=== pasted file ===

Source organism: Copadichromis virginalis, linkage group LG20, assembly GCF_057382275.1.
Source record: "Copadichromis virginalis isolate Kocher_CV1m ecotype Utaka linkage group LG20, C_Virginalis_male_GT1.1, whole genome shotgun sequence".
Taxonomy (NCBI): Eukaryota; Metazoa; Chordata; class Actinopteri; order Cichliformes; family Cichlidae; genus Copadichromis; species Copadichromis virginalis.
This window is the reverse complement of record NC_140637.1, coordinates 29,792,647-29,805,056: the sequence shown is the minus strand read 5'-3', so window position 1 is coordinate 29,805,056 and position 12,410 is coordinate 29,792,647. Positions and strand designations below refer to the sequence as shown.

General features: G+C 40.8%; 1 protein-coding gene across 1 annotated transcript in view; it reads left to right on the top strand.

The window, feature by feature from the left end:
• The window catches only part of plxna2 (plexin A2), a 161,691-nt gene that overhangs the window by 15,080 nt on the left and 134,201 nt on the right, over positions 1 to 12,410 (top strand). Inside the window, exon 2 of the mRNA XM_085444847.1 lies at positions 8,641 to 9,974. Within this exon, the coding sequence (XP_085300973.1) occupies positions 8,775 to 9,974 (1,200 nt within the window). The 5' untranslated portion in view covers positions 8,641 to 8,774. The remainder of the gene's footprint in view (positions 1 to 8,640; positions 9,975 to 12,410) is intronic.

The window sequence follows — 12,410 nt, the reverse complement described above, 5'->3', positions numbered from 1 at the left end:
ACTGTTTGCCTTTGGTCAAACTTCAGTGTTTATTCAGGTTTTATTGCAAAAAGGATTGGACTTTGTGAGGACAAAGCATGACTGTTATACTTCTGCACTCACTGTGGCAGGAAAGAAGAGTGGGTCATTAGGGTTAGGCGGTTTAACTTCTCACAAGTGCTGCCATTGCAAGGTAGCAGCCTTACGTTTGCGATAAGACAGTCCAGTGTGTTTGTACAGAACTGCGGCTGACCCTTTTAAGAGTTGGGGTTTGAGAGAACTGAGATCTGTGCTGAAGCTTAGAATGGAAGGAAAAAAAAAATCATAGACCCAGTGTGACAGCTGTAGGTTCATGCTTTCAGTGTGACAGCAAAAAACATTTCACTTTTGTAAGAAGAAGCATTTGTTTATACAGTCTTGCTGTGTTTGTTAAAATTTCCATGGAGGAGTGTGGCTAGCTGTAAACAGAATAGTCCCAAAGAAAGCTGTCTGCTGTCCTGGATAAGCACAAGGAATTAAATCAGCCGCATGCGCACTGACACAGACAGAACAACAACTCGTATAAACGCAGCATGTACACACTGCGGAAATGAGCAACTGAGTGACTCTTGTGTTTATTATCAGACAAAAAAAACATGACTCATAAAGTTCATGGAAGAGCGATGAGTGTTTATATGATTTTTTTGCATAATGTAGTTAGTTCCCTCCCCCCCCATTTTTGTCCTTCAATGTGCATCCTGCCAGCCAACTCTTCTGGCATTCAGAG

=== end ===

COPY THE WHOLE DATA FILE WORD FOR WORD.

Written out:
Source organism: Copadichromis virginalis, linkage group LG20, assembly GCF_057382275.1.
Source record: "Copadichromis virginalis isolate Kocher_CV1m ecotype Utaka linkage group LG20, C_Virginalis_male_GT1.1, whole genome shotgun sequence".
Taxonomy (NCBI): Eukaryota; Metazoa; Chordata; class Actinopteri; order Cichliformes; family Cichlidae; genus Copadichromis; species Copadichromis virginalis.
This window is the reverse complement of record NC_140637.1, coordinates 29,792,647-29,805,056: the sequence shown is the minus strand read 5'-3', so window position 1 is coordinate 29,805,056 and position 12,410 is coordinate 29,792,647. Positions and strand designations below refer to the sequence as shown.

General features: G+C 40.8%; 1 protein-coding gene across 1 annotated transcript in view; it reads left to right on the top strand.

The window, feature by feature from the left end:
• The window catches only part of plxna2 (plexin A2), a 161,691-nt gene that overhangs the window by 15,080 nt on the left and 134,201 nt on the right, over positions 1 to 12,410 (top strand). Inside the window, exon 2 of the mRNA XM_085444847.1 lies at positions 8,641 to 9,974. Within this exon, the coding sequence (XP_085300973.1) occupies positions 8,775 to 9,974 (1,200 nt within the window). The 5' untranslated portion in view covers positions 8,641 to 8,774. The remainder of the gene's footprint in view (positions 1 to 8,640; positions 9,975 to 12,410) is intronic.

The window sequence follows — 12,410 nt, the reverse complement described above, 5'->3', positions numbered from 1 at the left end:
ACTGTTTGCCTTTGGTCAAACTTCAGTGTTTATTCAGGTTTTATTGCAAAAAGGATTGGACTTTGTGAGGACAAAGCATGACTGTTATACTTCTGCACTCACTGTGGCAGGAAAGAAGAGTGGGTCATTAGGGTTAGGCGGTTTAACTTCTCACAAGTGCTGCCATTGCAAGGTAGCAGCCTTACGTTTGCGATAAGACAGTCCAGTGTGTTTGTACAGAACTGCGGCTGACCCTTTTAAGAGTTGGGGTTTGAGAGAACTGAGATCTGTGCTGAAGCTTAGAATGGAAGGAAAAAAAAAATCATAGACCCAGTGTGACAGCTGTAGGTTCATGCTTTCAGTGTGACAGCAAAAAACATTTCACTTTTGTAAGAAGAAGCATTTGTTTATACAGTCTTGCTGTGTTTGTTAAAATTTCCATGGAGGAGTGTGGCTAGCTGTAAACAGAATAGTCCCAAAGAAAGCTGTCTGCTGTCCTGGATAAGCACAAGGAATTAAATCAGCCGCATGCGCACTGACACAGACAGAACAACAACTCGTATAAACGCAGCATGTACACACTGCGGAAATGAGCAACTGAGTGACTCTTGTGTTTATTATCAGACAAAAAAAACATGACTCATAAAGTTCATGGAAGAGCGATGAGTGTTTATATGATTTTTTTGCATAATGTAGTTAGTTCCCTCCCCCCCCATTTTTGTCCTTCAATGTGCATCCTGCCAGCCAACTCTTCTGGCATTCAGAG